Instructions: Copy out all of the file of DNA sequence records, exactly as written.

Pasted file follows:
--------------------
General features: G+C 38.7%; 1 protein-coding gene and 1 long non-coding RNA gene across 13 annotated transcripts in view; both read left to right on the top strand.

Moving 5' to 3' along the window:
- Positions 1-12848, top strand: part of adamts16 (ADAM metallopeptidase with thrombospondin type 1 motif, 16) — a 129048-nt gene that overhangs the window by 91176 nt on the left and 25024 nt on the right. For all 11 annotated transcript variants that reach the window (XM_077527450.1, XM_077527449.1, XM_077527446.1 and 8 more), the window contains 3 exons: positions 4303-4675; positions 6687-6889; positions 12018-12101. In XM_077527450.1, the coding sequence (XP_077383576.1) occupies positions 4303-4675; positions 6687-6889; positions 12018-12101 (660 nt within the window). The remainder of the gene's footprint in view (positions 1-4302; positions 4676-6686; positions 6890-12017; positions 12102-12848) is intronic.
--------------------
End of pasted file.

General features: G+C 38.7%; 1 protein-coding gene and 1 long non-coding RNA gene across 13 annotated transcripts in view; both read left to right on the top strand.

Moving 5' to 3' along the window:
- Positions 1-12848, top strand: part of adamts16 (ADAM metallopeptidase with thrombospondin type 1 motif, 16) — a 129048-nt gene that overhangs the window by 91176 nt on the left and 25024 nt on the right. For all 11 annotated transcript variants that reach the window (XM_077527450.1, XM_077527449.1, XM_077527446.1 and 8 more), the window contains 3 exons: positions 4303-4675; positions 6687-6889; positions 12018-12101. In XM_077527450.1, the coding sequence (XP_077383576.1) occupies positions 4303-4675; positions 6687-6889; positions 12018-12101 (660 nt within the window). The remainder of the gene's footprint in view (positions 1-4302; positions 4676-6686; positions 6890-12017; positions 12102-12848) is intronic.